The new study, published in the journal Atmospheric Chemistry and Physics by researchers at IIASA and in Norway, Finland, and Russia, finds that gas flaring from oil extraction in the Arctic accounts for 42% of the black carbon concentrations in the Arctic, with even higher levels during certain times of the year.
This map shows the surface concentrations of black carbon, from all emission sources, as simulated by the new study. The study shows that residential combustion emissions and gas flaring emissions are higher than previous studies had estimated.
In the month of March for example, the study showed that flaring accounts for more than half of black carbon concentrations near the surface. Globally, in contrast, gas flaring accounts for only 3% of black carbon emissions.
The researchers also found that residential combustion emissions play a greater role in black carbon pollution than previously estimated, after they incorporated seasonal differences in emissions into the model.
To conduct the study, researchers used particle dispersion model FLEXPART driven by emissions estimated with the IIASA’s GAINS model, combined with measurements of black carbon in the Arctic, made during a research cruise in the Arctic Ocean and research stations located at 6 sites in Alaska, Canada, Finland, Norway, and Greenland.
In the new study, the researchers for the first time included temporal distribution of black carbon emissions from residential combustion. “Understanding how much is emitted when during the year is something that has to be included better in our regional models,” says IIASA researcher Zbigniew Klimont, who worked on the study. It also incorporated detailed regional data on the location of gas flaring emissions, improving upon previous estimates that either ignored them entirely or used only regional averages. These improved emission estimates and their temporal resolution allows for a better reproduction of seasonal variability in observed black carbon concentrations.
“We are seeing more and more oil being extracted further and further north. And the proximity of emissions from gas flaring matters,” says Klimont. Black carbon, or soot, contributes to warming in the Arctic by darkening the surface of snow or ice and causing it to melt faster, or absorbing more heat in the air.
The warming effect of black carbon on ice and snow has been suggested as one factor contributing to the relatively fast warming of the Arctic compared to the rest of the world. Arctic sea ice has declined faster than climate models predict, hitting new record lows in 2007 and 2012.Reference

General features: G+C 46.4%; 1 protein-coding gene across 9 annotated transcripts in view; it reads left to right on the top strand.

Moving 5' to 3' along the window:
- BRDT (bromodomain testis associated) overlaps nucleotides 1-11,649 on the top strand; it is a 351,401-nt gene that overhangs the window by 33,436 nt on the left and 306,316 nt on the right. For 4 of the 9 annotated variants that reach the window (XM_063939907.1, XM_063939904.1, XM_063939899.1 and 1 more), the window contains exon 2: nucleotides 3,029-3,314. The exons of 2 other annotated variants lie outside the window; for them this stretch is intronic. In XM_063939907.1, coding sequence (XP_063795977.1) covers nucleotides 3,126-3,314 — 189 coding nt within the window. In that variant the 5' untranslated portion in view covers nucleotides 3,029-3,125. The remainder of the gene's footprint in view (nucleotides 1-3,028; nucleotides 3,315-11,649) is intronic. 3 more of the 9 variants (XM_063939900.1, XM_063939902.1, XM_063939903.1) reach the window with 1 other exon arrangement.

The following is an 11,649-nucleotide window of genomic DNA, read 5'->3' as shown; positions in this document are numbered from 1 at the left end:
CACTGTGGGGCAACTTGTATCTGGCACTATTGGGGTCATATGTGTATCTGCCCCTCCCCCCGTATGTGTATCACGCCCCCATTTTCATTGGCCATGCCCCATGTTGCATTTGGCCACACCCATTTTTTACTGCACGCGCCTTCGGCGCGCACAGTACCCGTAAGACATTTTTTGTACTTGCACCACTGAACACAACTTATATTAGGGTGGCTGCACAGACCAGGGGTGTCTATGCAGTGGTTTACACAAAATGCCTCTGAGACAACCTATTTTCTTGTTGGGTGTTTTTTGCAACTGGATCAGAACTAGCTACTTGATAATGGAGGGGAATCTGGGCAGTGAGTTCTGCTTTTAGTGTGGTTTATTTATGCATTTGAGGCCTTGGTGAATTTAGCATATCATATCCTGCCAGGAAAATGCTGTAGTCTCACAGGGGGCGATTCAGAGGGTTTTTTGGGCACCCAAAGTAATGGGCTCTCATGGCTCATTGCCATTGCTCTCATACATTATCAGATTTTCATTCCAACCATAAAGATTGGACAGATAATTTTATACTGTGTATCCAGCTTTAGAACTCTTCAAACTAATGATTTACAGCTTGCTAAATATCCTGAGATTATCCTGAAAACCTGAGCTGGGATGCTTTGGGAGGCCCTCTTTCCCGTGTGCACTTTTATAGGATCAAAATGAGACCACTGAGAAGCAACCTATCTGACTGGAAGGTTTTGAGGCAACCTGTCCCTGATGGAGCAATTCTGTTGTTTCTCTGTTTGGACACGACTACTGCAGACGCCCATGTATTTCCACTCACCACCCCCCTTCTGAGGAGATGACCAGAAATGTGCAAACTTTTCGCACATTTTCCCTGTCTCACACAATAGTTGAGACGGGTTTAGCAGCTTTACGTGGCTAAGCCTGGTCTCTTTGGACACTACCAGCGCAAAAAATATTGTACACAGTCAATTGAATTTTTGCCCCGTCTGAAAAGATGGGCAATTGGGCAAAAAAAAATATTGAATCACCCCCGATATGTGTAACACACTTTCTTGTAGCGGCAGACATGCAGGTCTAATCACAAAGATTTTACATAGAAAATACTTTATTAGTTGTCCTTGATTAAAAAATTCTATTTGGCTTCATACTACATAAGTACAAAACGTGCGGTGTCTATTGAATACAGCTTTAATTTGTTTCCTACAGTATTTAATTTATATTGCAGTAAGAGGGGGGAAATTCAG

Katherine Leitzell | EurekAlert!
From the Arctic to the tropics: researchers present a unique database on Earth’s vegetation
20.11.2018 | Martin-Luther-Universität Halle-Wittenberg
Fading stripes in Southeast Asia: First insight into the ecology of an elusive and threatened rabbit
20.11.2018 | Forschungsverbund Berlin e.V.
Max Planck researchers revel the nano-structure of molecular trains and the reason for smooth transport in cellular antennas.
Moving around, sensing the extracellular environment, and signaling to other cells are important for a cell to function properly. Responsible for those tasks...
Researchers at the University of New Hampshire have captured a difficult-to-view singular event involving "magnetic reconnection"--the process by which sparse particles and energy around Earth collide producing a quick but mighty explosion--in the Earth's magnetotail, the magnetic environment that trails behind the planet.
Magnetic reconnection has remained a bit of a mystery to scientists. They know it exists and have documented the effects that the energy explosions can...
Biochips have been developed at TU Wien (Vienna), on which tissue can be produced and examined. This allows supplying the tissue with different substances in a very controlled way.
Cultivating human cells in the Petri dish is not a big challenge today. Producing artificial tissue, however, permeated by fine blood vessels, is a much more...
Faster and secure data communication: This is the goal of a new joint project involving physicists from the University of Würzburg. The German Federal Ministry of Education and Research funds the project with 14.8 million euro.
In our digital world data security and secure communication are becoming more and more important. Quantum communication is a promising approach to achieve...
On Saturday, 10 November 2018, the research icebreaker Polarstern will leave its homeport of Bremerhaven, bound for Cape Town, South Africa.
19.11.2018 | Event News
09.11.2018 | Event News
06.11.2018 | Event News
20.11.2018 | Life Sciences
20.11.2018 | Life Sciences
20.11.2018 | Physics and Astronomy